I spent my teen years in the underworld, which is another way of saying I spent my teen years deep in depression. I suffered from panic attacks during school and I even had thoughts of suicide. For many years I did not comprehend why I was so miserable. It wasn’t until I was much older that I realized that being forced into that visit was akin to being abducted or even raped. I eventually came to understand why my father had done what he did and forgive him for being so selfish. Like Persephone, I felt some affection for my captor, but I had still been a prisoner. From the underworld, I experienced my first relationships and first heartbreaks. These turbulent and tragic relationships only added to my depression.
At nineteen, I took a trip to Phoenix, Arizona, to visit relatives. It didn’t escape me that the Phoenix is a symbol of rebirth. Thus, I was reborn. It was a slow process, surfacing from the underworld. Margaret Atwood and Sarah McLaughlin both helped me with this process of transformation though their writing.
The second part of the book is concerned with my odyssey of longing. Though the worst of my depression had passed, I was still struggling with feeling unfulfilled and empty. I found a great relationship with the man who eventually became my husband, but I couldn’t enjoy it as fully as I wanted to due to my unresolved issues. I still had a lot of work to do and a long way to go in order to end my odyssey. This is where I use Odysseus and his journey to symbolize my own. Then I blended in other Greek Mythology to round out the symbolism. Each of the men I choose to resolve my issues with only provided more confusion. I found myself deceived by their labyrinth of lies. As I made my way through the lies, I came to center myself and see things with great clarity. Like Odysseus, I found my way back to my true love after a long journey.
Lastly, I use Greek myth to voice my opinion on feminism and politics. Many of the political poems are scattered throughout, but the largest concentration is at the end. After all of the chaos had cleared, it was much easier to find my voice and use it effectively. Echo is a great persona for addressing the issue of voice or lack thereof.
Many of the themes I found in the Greek Mythology could be applied quite easily to things that go on in modern society. It was fun see the see the synchronicities surface with each new poem. These blends, I believe, are the future of literature. These poems, then, are a message to the masses that it is time to return to our roots and realize that we need a sense of unity. Making myths our own is the perfect way to create a new sense of community, which we so desperately need during this time of disconnection.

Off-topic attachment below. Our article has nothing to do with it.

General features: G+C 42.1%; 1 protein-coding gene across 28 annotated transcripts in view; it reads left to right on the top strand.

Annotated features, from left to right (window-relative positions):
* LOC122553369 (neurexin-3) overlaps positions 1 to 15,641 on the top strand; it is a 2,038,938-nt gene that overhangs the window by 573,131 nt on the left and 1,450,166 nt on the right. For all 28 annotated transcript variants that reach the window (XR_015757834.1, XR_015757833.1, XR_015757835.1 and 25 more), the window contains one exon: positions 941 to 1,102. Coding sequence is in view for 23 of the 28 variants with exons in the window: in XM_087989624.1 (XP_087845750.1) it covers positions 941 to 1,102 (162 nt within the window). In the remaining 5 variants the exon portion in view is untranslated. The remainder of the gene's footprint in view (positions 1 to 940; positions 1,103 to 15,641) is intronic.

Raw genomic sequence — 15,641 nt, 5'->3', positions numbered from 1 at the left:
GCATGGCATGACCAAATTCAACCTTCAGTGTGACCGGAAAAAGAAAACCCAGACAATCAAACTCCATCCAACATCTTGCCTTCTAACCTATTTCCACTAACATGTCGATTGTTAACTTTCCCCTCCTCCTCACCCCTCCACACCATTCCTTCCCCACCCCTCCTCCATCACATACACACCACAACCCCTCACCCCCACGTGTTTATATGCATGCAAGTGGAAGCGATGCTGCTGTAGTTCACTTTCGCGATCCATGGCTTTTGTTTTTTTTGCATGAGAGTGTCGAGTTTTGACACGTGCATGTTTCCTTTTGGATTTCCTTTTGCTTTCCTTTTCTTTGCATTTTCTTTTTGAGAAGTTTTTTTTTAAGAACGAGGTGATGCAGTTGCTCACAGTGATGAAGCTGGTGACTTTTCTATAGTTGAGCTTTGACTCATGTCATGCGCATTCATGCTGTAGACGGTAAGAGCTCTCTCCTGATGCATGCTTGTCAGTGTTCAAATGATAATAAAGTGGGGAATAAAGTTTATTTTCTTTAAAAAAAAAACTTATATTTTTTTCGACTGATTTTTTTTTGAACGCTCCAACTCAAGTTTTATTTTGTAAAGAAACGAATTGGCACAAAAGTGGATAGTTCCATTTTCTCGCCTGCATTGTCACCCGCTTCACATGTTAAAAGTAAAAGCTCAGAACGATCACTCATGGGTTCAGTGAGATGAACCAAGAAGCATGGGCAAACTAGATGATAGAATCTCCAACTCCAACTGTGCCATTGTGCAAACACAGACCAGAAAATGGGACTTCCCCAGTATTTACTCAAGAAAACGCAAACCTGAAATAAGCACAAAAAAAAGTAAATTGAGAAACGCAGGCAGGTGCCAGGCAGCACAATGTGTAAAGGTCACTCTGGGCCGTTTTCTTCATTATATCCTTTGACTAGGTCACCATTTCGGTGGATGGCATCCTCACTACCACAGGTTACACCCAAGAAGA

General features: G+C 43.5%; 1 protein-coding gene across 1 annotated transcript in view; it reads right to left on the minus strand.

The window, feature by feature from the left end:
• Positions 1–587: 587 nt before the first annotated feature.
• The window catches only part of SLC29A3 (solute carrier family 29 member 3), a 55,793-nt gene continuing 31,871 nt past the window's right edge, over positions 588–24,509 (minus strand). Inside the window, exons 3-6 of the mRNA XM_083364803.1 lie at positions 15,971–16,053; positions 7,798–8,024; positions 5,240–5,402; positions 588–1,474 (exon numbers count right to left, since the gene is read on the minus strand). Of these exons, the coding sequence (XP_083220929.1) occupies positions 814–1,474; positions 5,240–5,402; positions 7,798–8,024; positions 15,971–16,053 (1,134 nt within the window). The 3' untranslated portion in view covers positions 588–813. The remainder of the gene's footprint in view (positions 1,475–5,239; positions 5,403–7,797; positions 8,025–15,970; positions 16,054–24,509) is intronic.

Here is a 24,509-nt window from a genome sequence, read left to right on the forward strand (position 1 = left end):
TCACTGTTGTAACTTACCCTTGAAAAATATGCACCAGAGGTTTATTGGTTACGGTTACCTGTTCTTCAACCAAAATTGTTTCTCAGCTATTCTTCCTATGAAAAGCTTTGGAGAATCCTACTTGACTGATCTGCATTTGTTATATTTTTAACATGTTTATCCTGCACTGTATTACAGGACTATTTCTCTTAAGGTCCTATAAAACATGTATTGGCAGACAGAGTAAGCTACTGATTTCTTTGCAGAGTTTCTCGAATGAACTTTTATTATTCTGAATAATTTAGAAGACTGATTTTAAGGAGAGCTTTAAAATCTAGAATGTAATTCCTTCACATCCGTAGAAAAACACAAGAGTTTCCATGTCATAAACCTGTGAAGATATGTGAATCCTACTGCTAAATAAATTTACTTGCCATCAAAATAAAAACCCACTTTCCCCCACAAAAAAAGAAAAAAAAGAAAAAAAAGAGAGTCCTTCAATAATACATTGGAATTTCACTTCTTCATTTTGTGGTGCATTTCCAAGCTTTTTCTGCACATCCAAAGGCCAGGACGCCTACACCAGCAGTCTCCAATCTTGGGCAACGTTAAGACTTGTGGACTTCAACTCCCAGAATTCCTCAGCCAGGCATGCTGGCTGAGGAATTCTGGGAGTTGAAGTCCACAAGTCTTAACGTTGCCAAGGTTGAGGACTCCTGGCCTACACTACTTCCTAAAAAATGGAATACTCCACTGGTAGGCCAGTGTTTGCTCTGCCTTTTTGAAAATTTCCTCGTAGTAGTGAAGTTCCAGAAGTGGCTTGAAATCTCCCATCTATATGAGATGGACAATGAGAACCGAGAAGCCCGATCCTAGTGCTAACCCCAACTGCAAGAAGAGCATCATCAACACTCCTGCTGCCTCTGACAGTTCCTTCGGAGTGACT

Complimentary Compilation: Songs Referenced in Poems
Strawberry Field Forever by The Beatles
Fallin by Alicia Keys
Possession by Sarah McLaughlin
Stay by Shakespeare’s Sister
Dead Souls Nin Inch Nails
All Apologies by Nirvana
Heart Shaped Box by Nirvana
Bring Me to Life by Evanescence
Broken Seether Featuring Amy Lee
Here with Me by Dido
I’m No Angel by Dido
White Flag by Dido
Love is a Battlefield by Pat Benatar
I and I Taja Seville
Building a Mystery by Sarah McLaughlin
Burn for You by Kreo
I See Stars by Robin Fox
Rapture by Iio
Aeneid by Virgil
The Art of Love by Ovid
Cassandra by Christa Wolf
Cities of the Interior Anais Nin
A Dark Muse: The History of the Occult by Gary Lachman
The Divine Comedy by Dante
Electra a play by Euripides
The English Patient by Michael Ondaatje
Histories by Herodotus
If on a winter’s night a traveler by Italo Calvino
The Iliad by Homer
The Lethe of Heaven by Ursula K LeGuin
Medea by Christa Wolf
Metamorphoses by Ovid
Mythology for the Modern Reader by James Wiegel, Jr
Mythology by Edith Hamilton
The Neverending Story by Michael Ende
No Exit and Other Plays by Sartre
The Odyssey by Homer
The Penelopiad: The Myth of Penelope and Odysseus by Margaret Atwood
The Prisoner of Azkaban by JK Rowling
Sappho’s Leap by Erica Jong
She Who Remembers Linda Lay Schuler
A Short History of Myth by Karen Armstrong
Surfacing by Margret Atwood
The Road to Oz by L. Frank Baum
Weight by Jeanette Winterson
Wuthering Heights by Emily Bronte
Ulysses by James Joyce